Playing quarterback is a dicey deal, and counting on one, building an entire offense around him, can be, too.

Take BYU’s Tanner Mangum and Utah’s Tyler Huntley, for example.

One’s hurt, the other’s exposed.

One’s going to miss big games, the other’s taking big hits.

Mangum got off to a slow start this season after showing how productive he could be as a freshman two years ago. He threw for 3,377 yards a few months off an LDS Church mission. Nobody does that. Yet his arm was live enough, his talent great enough to step right in when Taysom Hill got injured and lead BYU to some big victories and a solid season.

This time, with a different set of athletes around him, he’s struggled more and taken a lot of heat from outsiders who say he’s a lousy quarterback.

But he is not a lousy quarterback. He’s the same guy he was when he completed 267 of 446 passes with 23 touchdowns and only 10 interceptions. He didn’t suddenly lose his ability to play the position. He’s got a strong, accurate arm that hasn’t always looked that way over the first three games.

And now he’s hurt. You all saw him hobble off the field Saturday night, and he’s wearing a protective boot.

That’s the problem with the quarterback position. It’s so important to every team, the most important component on most teams. Offensive attacks are built around the QB, offseasons are spent planning for the play of a QB, and then, just like that, things short circuit between an offensive coordinator and a player, and/or a player gets hurt and everything is different than expected.

Mangum looked fine in preseason camp, sometimes playing against BYU’s first-team defense, a group that may not be LSU’s or Utah’s D but that is nobody’s dogs.

And we’ve seen BYU’s offensive woes, the troubles Kalani Sitake said after the LSU and Utah losses that he had to fix.

That fixing will be made more difficult with Mangum out.

Let’s not kid ourselves with the mumbo-jumbo being spoken by coaches about whether or not he’s hurt and how many reps the backups are or are not getting in practice. Mangum is going to miss games. You don’t limp off the field like he did then fire back up to play the next week.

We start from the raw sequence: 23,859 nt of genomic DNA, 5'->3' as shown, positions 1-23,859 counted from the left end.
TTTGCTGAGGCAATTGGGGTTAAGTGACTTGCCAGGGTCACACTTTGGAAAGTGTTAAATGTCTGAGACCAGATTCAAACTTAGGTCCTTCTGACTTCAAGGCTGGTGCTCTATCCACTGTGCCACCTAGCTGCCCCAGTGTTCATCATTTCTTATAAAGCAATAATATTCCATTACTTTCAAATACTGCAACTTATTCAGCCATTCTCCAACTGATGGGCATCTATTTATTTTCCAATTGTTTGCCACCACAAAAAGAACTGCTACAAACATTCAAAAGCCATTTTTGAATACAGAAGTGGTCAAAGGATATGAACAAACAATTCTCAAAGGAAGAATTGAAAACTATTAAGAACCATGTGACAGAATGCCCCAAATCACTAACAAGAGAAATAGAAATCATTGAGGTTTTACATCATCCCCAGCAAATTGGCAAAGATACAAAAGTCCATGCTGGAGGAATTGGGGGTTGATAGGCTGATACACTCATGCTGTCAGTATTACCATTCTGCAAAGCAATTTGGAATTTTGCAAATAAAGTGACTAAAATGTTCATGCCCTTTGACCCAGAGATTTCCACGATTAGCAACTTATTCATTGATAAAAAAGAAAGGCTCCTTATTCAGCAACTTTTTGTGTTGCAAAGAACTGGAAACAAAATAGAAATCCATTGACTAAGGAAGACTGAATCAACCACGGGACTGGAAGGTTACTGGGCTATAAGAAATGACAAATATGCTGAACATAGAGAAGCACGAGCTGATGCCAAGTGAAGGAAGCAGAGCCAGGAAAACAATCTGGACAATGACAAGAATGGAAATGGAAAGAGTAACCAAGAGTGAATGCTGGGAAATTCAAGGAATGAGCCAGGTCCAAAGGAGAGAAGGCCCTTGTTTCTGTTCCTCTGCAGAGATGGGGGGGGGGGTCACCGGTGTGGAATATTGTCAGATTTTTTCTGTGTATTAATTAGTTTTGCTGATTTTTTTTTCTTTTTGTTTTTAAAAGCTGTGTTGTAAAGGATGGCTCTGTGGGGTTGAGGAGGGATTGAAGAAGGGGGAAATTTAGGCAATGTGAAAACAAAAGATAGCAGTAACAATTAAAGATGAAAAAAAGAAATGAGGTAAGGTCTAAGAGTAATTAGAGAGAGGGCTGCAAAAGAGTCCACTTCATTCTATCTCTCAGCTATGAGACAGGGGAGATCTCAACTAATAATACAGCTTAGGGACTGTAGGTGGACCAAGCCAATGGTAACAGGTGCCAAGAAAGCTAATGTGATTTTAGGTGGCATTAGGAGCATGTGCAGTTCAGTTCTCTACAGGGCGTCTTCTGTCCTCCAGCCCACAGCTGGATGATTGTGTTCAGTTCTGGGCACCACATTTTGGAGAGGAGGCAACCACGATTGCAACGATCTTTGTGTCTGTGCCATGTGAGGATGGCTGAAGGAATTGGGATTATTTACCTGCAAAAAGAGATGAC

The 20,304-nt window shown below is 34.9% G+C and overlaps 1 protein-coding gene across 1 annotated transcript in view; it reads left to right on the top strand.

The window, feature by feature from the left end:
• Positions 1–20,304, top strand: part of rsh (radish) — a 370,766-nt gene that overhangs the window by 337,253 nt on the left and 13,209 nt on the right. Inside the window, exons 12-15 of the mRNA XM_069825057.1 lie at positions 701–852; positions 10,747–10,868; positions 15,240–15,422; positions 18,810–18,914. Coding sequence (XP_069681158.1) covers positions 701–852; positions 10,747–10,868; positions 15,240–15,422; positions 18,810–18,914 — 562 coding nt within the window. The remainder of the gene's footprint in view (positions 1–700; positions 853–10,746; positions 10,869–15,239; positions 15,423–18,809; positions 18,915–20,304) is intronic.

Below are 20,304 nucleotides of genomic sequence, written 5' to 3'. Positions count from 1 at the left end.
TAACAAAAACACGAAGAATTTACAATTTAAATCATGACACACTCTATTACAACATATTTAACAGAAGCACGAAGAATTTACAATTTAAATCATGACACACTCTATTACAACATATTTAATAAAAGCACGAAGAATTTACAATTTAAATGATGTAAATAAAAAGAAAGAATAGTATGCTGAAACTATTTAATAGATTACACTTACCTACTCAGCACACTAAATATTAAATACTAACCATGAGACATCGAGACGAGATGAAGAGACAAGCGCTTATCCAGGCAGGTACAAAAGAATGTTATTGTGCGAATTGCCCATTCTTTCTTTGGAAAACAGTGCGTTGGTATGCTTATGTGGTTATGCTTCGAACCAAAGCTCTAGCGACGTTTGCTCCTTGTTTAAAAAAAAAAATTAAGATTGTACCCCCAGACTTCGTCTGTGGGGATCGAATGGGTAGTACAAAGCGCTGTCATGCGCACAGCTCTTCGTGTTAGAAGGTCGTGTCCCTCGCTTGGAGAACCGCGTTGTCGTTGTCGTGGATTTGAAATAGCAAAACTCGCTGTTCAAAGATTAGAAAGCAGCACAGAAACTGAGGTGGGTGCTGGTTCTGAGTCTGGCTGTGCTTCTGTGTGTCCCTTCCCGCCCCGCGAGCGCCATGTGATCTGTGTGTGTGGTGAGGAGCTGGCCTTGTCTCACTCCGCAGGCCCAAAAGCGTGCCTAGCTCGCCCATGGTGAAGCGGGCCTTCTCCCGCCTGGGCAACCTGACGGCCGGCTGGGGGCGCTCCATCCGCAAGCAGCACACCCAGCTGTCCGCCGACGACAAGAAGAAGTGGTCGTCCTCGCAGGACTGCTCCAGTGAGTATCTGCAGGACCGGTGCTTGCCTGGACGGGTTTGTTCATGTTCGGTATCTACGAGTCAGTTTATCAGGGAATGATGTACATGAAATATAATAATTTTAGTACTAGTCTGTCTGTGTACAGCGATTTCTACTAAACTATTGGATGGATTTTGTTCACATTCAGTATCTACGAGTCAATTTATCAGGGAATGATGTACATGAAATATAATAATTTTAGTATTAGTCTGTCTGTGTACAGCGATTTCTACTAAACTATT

I’d say by the hunch-and-scrunch in his limp he’s gone for at least a month, probably a month-and-a-half.

Anybody who’s ever hurt a foot or had a bad ankle sprain knows what a pain those kinds of injuries are, and they aren’t hurriedly patched together and sent back into battle right away. They take time to heal.

And here’s the point: Coaches have to have a backup quarterback and a backup plan on how to utilize him because chances are neither fat nor slim that he won’t need to play. It happens on fortunate occasions when guys make it unscathed through an entire season. But former Utah offensive coordinator Aaron Roderick said, based on studies he’s seen, making it through without losing a quarterback to some kind of injury for some of the time is a less-than-50-percent shot.

It ebbs and flows, depending on a number of factors, including dumb luck.

And so BYU is left having to make big-time adjustments. In this specific case, not just to fix the already-existing offensive problems, but to do it now without their best quarterback. The Cougars instead will turn to Beau Hoge, a 6-foot-1, 210-pound sophomore out of Kentucky, who before redshirting last year played a bit in 2015, completing 8 of 11 passes for 117 yards and a TD against Wagner. He also ran for two scores.

Which is to say Hoge is a better runner than Mangum, but not the passer. How good he can be … nobody knows. He threw for 3,459 yards and 35 touchdown passes with 865 rushing yards and 26 touchdowns during his senior year of high school.

He’s a different quarterback with different skills than Mangum, so Ty Detmer not only will have to make improvements in the attack all around, he must make adjustments with the quarterback and all the other position groups.

Meanwhile, Utah coaches worry about Huntley and the 37 rushing attempts he’s had in the Utes’ first two games. On the one hand, Kyle Whittingham wants to let Huntley be Huntley, utilizing his speed and mobility to his offense’s advantage. On the other hand, a 188-pound quarterback taking repeated direct shots is not ideal.

Studies argue over whether a running quarterback is more at risk than a quarterback who prefers to stay in the pocket and throw. Just defining who’s who and what’s what is difficult enough, but it takes no Ph.D. to figure that the more times Huntley gets hit in or out of the pocket, the more likely it is that he’ll get hurt.

Don’t want to put any whammy on the talented sophomore because he’s a promising weapon for the Utes, but … however he is utilized, Utah coaches had best have a backup plan with Troy Williams. It’s somewhat easier with the senior because he started all of last season, but he is substantially different from Huntley in the way he plays, which means everyone else on offense must be ready to adjust, too.

Quarterbacks are so essential to a team’s success. The complication is they’re equally as vulnerable.

GORDON MONSON hosts “The Big Show” with Spence Checketts weekdays from 3-7 p.m. on 97.5 FM and 1280 AM The Zone.